Breaking Down the Pledge of Allegiance
From Where I SitOpinion

Breaking Down the Pledge of Allegiance

Americans remain at loggerheads over the meaning of its most important phrase — “with liberty and justice for all”.

Dave Schechter is a veteran journalist whose career includes writing and producing reports from Israel and elsewhere in the Middle East.

Dave Schechter
Dave Schechter

“I pledge allegiance to the flag of the United States of America, and to the republic for which it stands, one nation under God, indivisible, with liberty and justice for all.”

That is how mornings began at Wayne Thomas Elementary School, in Highland Park, Ill., in the early 1960s. The words we learned by rote. Their meaning was left to be worked out later.

We were Cold War children, tucked into bed at night by parents who heard constant warnings about the existential threat posed by a belligerent empire capable of exacting harm even from the darkness of space. My mother considers those 13 days in October 1962, when the United States and the Soviet Union came perilously close to war over the latter’s placement of nuclear-armed missiles in Cuba, the scariest in her 93 years.

In Des Moines, Iowa, where my mother grew up, it was 1:31 p.m. on Dec. 7, 1941, when John Daly delivered this bulletin on the CBS radio network: “The Japanese have attacked Pearl Harbor, Hawaii, by air, President Roosevelt has just announced. The attack also was made on all military and naval activities on the principal island of Oahu.” She remembers the next day, when 81 percent of Americans, some 108 million people, heard Roosevelt call Dec. 7 “a date which will live in infamy,” and ask Congress for a declaration of war against Japan.

For much of my generation the first historical marker in our lives is Nov. 22, 1963, when President John F. Kennedy was assassinated in Dallas.

Walter Cronkite reported the news on CBS at 2:38 p.m. Central. With maybe 30 minutes left in the school day, an announcement over the speaker in our classroom told us that the president, who looked more like our fathers than our grandfathers, was dead. The next three days were spent glued to the black-and-white images on television (maybe 5 percent of Americans owned color sets), until Kennedy was buried Nov. 25 on a hillside at Arlington National Cemetery in Virginia.

Some dates become a shorthand for history. April 4, 1968, Rev. Martin Luther King Jr. assassinated in Memphis. June 5, 1968, Robert F. Kennedy Jr. assassinated in Los Angeles. July 20, 1969, humans first set foot on the moon. Sept. 11, 2001, the terror attacks referred to as 9/11.

Other events stand out, though their dates are less immediately recalled. Many Jewish Americans may not recognize Oct. 27, 2018, but they certainly remember that sickening feeling when they learned that a gunman had massacred 11 worshippers that Shabbat morning at the Tree of Life synagogue in Pittsburgh.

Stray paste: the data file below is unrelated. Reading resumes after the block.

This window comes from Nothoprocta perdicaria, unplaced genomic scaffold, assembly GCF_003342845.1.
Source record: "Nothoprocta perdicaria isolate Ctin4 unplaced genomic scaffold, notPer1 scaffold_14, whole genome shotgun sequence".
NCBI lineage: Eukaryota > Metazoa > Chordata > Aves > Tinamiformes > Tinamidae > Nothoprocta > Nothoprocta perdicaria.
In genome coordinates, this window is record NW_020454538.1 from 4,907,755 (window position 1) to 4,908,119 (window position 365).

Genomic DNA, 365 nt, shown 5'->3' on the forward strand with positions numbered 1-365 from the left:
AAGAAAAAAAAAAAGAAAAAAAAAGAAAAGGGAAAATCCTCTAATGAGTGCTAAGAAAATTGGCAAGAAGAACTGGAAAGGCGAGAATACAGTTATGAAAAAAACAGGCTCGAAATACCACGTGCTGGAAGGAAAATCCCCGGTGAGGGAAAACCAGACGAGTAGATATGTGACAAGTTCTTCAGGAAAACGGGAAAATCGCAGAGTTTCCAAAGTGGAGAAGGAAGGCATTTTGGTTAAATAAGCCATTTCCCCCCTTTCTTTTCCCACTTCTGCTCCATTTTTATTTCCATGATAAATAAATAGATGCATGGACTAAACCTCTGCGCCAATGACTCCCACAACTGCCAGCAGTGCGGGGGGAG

I wonder whether Jan. 6, 2021, will become such a shorthand reference.

Thinking about the Pledge of Allegiance, the self-styled patriots who stormed the halls, offices and chambers of Congress that day — and those who cheered them on — had their own interpretation of “and to the republic for which it stands.”

As they saw it, disdain for the election results — certified in Georgia after recounts by hand and machine — justified the violence that disrupted and delayed, but failed to prevent the elected representatives of the republic from performing their Constitutional duty to count the Electoral College ballots and certify the election of the president and vice-president.

The words “under God” were absent when the pledge was written in 1892. Congress inserted them after “one nation” in 1954, for reasons more political than religious: to differentiate the United States from the godless Communist world.

(In case you did not know, the original salute during the pledge called for a right arm extended upward, palm down. By the 1930s, its resemblance to those favored by the  United States Capitol attackwas obvious. In December 1942, Congress decreed that the proper salute be placement of the right hand over the heart.)

Some people argue that the severity of the schisms in America today call into question whether these United States are indeed “indivisible.” Others contend that the Jan. 6 insurrection posed as grave a domestic threat as the republic has experienced since the Civil War.

And even as today’s schoolchildren recite the Pledge of Allegiance, Americans remain at loggerheads over the meaning of its most important phrase — “with liberty and justice for all” — and how to apply that standard. That debate has only intensified since my days at Wayne Thomas Elementary School and shows no sign of abating.

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